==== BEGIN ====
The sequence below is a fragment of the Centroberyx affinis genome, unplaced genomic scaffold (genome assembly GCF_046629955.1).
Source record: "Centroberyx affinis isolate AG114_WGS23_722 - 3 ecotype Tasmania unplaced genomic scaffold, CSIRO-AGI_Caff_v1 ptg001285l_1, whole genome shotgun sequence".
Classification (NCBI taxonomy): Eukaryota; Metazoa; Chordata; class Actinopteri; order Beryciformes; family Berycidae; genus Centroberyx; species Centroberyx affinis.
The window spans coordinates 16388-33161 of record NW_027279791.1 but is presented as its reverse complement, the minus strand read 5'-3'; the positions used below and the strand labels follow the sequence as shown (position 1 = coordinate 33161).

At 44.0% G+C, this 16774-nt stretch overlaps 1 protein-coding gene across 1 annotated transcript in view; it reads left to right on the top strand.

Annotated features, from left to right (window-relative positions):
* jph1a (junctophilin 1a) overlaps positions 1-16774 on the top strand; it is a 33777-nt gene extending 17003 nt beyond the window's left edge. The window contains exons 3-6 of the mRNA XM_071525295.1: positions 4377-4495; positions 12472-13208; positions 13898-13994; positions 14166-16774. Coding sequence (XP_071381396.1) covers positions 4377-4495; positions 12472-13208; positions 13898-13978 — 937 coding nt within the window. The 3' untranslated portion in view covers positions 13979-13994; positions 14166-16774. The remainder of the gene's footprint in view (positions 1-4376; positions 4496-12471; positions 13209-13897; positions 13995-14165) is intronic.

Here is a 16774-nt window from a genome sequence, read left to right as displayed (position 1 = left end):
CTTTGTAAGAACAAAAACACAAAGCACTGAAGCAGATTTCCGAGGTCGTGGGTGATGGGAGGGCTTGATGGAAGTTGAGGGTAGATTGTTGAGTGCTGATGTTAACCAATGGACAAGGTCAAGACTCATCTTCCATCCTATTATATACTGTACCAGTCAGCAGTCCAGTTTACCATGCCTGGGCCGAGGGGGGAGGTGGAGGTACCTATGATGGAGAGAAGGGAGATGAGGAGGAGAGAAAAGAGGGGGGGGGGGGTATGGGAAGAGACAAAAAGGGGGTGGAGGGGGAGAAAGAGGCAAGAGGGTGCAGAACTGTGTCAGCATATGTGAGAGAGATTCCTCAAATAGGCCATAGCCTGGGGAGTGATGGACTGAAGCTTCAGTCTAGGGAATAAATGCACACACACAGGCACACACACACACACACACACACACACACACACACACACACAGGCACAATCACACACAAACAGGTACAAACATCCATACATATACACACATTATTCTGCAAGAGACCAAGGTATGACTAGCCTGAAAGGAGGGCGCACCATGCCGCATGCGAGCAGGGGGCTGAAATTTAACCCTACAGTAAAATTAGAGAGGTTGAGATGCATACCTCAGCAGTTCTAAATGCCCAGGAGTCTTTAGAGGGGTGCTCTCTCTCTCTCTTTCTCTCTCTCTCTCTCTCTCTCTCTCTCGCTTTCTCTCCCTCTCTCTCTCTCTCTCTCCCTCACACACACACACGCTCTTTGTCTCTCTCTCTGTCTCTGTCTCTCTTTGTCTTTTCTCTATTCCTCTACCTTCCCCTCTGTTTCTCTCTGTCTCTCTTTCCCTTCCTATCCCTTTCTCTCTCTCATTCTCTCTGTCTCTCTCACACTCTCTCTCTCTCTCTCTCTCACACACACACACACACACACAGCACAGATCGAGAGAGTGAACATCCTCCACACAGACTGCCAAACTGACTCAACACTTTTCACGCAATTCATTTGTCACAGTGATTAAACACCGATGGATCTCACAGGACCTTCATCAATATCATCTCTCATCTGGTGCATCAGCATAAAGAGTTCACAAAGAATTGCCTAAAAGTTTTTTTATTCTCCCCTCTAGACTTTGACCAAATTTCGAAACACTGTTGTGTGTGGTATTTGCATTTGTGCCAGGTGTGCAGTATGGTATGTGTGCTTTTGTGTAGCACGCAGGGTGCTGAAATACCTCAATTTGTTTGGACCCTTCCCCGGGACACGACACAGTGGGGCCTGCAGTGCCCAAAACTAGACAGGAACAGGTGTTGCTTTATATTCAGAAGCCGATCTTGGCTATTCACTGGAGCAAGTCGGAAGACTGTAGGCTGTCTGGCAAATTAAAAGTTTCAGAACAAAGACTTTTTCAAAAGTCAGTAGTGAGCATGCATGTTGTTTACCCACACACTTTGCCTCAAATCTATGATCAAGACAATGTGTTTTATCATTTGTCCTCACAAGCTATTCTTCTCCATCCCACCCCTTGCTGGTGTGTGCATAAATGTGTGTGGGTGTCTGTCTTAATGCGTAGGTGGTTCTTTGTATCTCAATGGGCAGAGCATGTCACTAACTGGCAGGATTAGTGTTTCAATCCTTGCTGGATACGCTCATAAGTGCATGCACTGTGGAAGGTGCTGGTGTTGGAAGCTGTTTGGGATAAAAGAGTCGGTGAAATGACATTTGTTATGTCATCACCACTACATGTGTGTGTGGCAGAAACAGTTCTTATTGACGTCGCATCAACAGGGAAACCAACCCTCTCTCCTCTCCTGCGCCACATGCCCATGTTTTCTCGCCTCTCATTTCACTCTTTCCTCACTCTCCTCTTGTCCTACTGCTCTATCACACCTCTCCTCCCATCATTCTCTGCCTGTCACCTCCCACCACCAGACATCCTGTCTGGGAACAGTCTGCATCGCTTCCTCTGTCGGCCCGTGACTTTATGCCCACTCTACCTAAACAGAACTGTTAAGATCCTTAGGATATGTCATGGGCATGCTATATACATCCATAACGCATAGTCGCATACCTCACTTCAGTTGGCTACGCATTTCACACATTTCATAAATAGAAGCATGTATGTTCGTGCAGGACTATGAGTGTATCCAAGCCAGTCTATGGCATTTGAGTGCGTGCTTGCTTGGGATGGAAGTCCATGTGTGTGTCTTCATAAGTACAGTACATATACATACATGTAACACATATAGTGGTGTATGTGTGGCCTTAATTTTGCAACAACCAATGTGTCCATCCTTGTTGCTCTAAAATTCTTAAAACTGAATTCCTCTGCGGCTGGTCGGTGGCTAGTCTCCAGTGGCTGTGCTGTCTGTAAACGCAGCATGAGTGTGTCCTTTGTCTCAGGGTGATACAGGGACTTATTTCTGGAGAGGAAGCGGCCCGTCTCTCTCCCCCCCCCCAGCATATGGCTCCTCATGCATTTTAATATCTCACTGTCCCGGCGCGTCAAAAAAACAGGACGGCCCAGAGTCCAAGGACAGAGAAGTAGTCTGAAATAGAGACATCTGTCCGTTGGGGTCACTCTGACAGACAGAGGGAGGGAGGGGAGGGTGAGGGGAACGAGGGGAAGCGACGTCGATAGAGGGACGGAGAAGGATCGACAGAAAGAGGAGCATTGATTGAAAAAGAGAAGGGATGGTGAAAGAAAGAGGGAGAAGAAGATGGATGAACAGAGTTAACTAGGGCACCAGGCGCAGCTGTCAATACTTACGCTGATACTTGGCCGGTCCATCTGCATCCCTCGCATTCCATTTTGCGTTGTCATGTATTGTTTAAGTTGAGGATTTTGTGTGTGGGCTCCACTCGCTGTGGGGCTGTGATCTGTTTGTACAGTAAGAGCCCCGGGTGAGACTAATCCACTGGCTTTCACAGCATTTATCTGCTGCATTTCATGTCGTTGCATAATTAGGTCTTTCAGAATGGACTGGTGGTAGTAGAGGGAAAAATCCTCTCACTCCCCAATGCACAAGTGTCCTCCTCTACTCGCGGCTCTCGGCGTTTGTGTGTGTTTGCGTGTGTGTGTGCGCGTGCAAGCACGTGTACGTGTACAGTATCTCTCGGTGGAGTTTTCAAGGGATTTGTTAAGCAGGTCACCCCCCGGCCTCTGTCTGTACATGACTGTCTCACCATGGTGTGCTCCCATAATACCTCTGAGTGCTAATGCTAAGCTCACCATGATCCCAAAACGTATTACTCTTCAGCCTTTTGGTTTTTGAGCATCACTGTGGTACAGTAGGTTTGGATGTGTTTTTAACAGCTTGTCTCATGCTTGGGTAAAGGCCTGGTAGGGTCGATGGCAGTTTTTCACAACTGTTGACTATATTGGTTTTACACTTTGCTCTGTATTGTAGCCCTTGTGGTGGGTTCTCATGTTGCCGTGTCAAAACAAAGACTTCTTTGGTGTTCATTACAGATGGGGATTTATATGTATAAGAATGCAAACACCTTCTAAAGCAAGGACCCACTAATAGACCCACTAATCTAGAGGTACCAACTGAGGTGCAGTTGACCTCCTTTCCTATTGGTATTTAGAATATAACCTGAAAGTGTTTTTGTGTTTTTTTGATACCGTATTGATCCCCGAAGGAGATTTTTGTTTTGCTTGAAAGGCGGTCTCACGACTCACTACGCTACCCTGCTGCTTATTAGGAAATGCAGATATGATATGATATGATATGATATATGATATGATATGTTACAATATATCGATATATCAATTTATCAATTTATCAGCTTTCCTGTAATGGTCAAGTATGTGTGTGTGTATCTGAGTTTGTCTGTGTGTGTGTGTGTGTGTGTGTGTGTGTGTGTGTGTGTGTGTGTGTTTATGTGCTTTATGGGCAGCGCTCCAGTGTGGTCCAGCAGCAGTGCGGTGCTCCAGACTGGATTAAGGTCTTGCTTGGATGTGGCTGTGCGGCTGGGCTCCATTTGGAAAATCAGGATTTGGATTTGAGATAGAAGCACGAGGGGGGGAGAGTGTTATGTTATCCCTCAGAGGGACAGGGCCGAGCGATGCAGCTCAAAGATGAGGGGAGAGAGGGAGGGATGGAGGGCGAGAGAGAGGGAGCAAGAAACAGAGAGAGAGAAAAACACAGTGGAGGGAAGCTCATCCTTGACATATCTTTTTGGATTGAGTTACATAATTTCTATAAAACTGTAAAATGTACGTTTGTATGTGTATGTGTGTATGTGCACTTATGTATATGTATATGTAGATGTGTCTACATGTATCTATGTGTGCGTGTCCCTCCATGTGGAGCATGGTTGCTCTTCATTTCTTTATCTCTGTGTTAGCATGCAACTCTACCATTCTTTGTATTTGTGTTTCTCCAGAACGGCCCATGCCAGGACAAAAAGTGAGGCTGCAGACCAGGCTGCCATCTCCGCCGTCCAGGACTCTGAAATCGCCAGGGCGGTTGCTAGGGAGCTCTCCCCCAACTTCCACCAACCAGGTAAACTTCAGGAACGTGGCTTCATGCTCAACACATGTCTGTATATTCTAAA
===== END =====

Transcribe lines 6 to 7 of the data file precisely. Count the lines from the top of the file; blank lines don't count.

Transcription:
Annotated features, from left to right (window-relative positions):
* jph1a (junctophilin 1a) overlaps positions 1-16774 on the top strand; it is a 33777-nt gene extending 17003 nt beyond the window's left edge. The window contains exons 3-6 of the mRNA XM_071525295.1: positions 4377-4495; positions 12472-13208; positions 13898-13994; positions 14166-16774. Coding sequence (XP_071381396.1) covers positions 4377-4495; positions 12472-13208; positions 13898-13978 — 937 coding nt within the window. The 3' untranslated portion in view covers positions 13979-13994; positions 14166-16774. The remainder of the gene's footprint in view (positions 1-4376; positions 4496-12471; positions 13209-13897; positions 13995-14165) is intronic.